Detriral flux of sediment cores in the southeast Indian Ocean


Because of a close relationship between detrital flux variations and magnetic susceptibility (MS) flux (MS cm**3 of bulk sediment multiplied by the linear sedimentation rate) variations in the southeast Indian basin of the southern ocean, MS flux profiles have been used to examine the spatial and temporal detrital flux changes in this basin during the last climatic cycle. Results indicate a general increase in detrital material input during the coldest periods, suggesting a widespread phenomenon, at least on the basin scale. Mineralogical data, geochemical data, and 87Sr/86Sr isotopic ratios have been used to determine the origin and transport mechanisms responsible for increased detrital flux during glacial periods. Mineralogical and geochemical data show that these glacial 'highs' are due to increases in both Kerguelen-Crozet volcanic and Antarctic detrital inputs. The 87Sr/86Sr isotopic composition of the >45-µm fraction indicates that the Kerguelen-Crozet province contributes to at least 50% of the coarse particule input to the west. This contribution decreases eastward to reach less than 10%. These tracers clearly indicate that the Crozet-Kerguelen province was a major source region of detrital in the western part of the basin during glacial times. In contrast, material of Antarctic origin is well represented in the whole basin (fine and coarse fractions). Because of the minor amount of coarse particles in the sediments, volcanic particles from Kerguelen and crustal particles from Antarctica have most probably been transported by the Antarctic bottom water current and/or the Circumpolar deepwater current during glacial periods as is the case today. Nevertheless, the presence of coarse particles even in low amount suggests also a transport by ice rafting (sea-ice and icebergs), originated from both Kerguelen and Antarctic sources. However, the relative importance of both hydrographic and ice-rafting modes of transport cannot be identified accurately with our data. During low sea level stands (glacial maximum periods), increasing instability and erosion of the continental platform and shallow plateaus could have resulted in a more efficient transfer of crustal and volcano-detrital material to the Southeast Indian basin. At the same time, extension of the grounded ice shelves over the continental margins and increase in the erosion rate of the Antarctic ice sheet could have induced a greater input of ice rafted detritus (IRD) to southern ocean basins. Enhancement of the circumpolar deepwater current strength might have also carried a more important flux of detrital material from Kerguelen. However, an increase in the bottom water flow is not necessarily required.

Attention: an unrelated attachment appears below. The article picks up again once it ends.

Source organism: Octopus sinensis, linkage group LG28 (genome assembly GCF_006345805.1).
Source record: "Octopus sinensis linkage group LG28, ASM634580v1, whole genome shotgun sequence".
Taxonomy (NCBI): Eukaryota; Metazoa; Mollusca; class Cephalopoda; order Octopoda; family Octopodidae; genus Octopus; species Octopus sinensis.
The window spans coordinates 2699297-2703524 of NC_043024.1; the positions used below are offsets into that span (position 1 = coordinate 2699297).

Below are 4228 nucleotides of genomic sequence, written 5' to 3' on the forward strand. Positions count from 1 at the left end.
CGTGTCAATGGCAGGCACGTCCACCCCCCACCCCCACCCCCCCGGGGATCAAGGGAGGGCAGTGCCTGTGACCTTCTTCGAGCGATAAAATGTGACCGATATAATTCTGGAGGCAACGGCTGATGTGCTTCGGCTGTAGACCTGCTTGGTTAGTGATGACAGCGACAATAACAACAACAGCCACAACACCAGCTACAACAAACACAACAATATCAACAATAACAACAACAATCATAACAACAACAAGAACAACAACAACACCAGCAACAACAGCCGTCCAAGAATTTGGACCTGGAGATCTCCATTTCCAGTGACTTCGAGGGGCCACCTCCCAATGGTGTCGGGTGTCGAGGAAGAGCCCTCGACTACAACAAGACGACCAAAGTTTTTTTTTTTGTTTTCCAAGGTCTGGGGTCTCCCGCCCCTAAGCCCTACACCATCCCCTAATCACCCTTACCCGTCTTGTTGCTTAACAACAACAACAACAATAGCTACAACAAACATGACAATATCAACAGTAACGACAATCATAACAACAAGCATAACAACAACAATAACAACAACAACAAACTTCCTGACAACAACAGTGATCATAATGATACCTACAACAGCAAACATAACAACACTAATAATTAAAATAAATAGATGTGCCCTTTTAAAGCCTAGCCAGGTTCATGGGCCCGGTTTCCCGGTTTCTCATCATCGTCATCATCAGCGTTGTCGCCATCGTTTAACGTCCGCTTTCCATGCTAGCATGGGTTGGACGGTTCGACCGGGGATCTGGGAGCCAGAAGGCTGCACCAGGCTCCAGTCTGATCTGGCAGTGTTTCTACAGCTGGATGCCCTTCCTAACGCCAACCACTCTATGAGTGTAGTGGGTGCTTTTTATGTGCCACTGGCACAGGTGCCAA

Supplement to: Bareille, Gilles F; Grousset, Francis E; Labracherie, Monique; Labeyrie, Laurent D; Petit, Jean Robert (1994): Origin of detrital fluxes in the southeast Indian Ocean during the last climatic cycles. Paleoceanography, 9(6), 799-820

Related Identifier IsSupplementTo
Metadata Access
Creator Bareille, Gilles F; Grousset, Francis E; Labracherie, Monique; Labeyrie, Laurent D; Petit, Jean Robert
Publisher PANGAEA
Publication Year 1994
Rights Creative Commons Attribution 3.0 Unported;
OpenAccess true
Resource Type Supplementary Publication Series of Datasets; Collection
Format application/zip
Size 8 datasets
Discipline Earth System Research
Spatial Coverage (51.550W, -64.664S, 145.293E, -43.520N); South Indian Ocean; South Pacific
Temporal Coverage Begin 1967-04-18T00:00:00Z
Temporal Coverage End 1988-02-01T00:00:00Z